Kunín Chateau's appeal extends beyond the fact that it is a gem of Moravské Kravatřsko's
baroque architecture and period-interior furnishings. Its rooms also serve as exhibit spaces for many expositions, cultural events, and tourists can also look forward to a museum here. It is renowned for its collection of products of nature, primarily crystals, minerals, and fossils.
The collection originated at the turn of the 19th
century, when it was established by owner of the Kunín chateau and estate
, Maria Walburga, Countess of Truchsess-Waldburg-Zeil. The mission of this collection was very noble, because the minerals served as teaching tools for the education of children from impoverished families that, thanks to the countess, were given an education here.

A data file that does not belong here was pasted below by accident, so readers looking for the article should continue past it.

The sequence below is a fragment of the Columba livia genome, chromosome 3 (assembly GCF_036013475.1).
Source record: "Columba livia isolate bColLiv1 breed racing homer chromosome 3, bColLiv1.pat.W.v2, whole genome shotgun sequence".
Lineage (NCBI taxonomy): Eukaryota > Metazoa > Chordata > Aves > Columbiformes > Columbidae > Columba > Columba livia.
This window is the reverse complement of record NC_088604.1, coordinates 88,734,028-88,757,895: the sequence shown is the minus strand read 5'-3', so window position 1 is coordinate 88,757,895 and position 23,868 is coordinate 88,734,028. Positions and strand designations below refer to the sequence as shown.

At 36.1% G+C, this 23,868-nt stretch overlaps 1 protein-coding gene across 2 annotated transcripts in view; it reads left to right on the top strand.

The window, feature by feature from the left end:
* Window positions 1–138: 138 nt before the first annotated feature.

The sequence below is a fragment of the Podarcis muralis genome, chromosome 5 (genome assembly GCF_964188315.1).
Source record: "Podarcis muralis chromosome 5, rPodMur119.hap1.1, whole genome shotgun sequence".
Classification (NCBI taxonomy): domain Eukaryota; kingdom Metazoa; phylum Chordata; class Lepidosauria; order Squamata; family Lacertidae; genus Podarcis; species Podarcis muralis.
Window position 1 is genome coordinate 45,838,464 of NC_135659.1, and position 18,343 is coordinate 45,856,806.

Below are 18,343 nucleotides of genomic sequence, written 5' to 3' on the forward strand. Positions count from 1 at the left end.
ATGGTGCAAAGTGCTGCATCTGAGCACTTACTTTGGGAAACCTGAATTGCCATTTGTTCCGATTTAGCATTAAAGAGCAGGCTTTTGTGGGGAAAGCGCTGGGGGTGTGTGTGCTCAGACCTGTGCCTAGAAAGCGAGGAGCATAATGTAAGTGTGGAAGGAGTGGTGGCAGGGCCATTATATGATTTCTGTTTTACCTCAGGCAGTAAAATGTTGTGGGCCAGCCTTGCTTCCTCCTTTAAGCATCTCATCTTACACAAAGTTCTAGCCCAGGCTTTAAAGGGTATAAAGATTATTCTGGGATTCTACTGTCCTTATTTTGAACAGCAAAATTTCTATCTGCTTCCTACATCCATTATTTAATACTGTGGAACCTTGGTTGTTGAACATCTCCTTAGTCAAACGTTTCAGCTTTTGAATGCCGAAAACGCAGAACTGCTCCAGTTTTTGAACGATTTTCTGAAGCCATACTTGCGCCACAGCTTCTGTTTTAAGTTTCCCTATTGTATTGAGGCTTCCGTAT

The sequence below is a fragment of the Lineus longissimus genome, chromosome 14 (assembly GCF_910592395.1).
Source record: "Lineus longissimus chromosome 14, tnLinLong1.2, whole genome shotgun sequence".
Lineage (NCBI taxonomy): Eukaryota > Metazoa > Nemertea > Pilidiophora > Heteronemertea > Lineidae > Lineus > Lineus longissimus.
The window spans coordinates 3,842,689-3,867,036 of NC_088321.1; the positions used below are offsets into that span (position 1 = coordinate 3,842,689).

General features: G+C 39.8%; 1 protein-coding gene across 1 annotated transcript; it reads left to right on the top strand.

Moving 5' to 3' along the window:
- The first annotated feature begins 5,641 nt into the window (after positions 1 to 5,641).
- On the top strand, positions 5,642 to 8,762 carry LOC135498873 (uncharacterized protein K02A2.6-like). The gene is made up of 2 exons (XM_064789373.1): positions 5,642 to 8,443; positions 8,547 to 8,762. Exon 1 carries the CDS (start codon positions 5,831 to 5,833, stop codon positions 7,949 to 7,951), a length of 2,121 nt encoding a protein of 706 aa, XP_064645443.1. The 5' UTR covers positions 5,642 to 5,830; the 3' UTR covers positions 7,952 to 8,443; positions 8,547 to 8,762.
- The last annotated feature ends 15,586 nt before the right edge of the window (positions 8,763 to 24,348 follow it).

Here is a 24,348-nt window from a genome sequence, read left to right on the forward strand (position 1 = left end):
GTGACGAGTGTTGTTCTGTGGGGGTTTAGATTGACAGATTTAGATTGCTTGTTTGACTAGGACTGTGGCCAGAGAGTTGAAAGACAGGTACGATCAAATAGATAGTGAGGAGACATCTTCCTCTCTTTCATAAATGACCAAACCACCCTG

Maria Walburga continued to expand her collection thanks to her frequent travels across Europe. In this manner, she collected not only minerals and fossils, but also many scholarly books and various geology-related equipment. The collection had up to 3,000 items, and outlived Maria Walburga as well, who died in 1828. The priceless collection was dissolved in 1945 as a result of the events of the Second World War.
In recent years, just like the entire Kunín chateau, the collection has literally risen from the ashes. This was the work of Bronislav Novosad from Kunín, who put his own mineral collection on display here. The collection has been complemented by exhibits from other collectors and geologists with minerals from all around the country.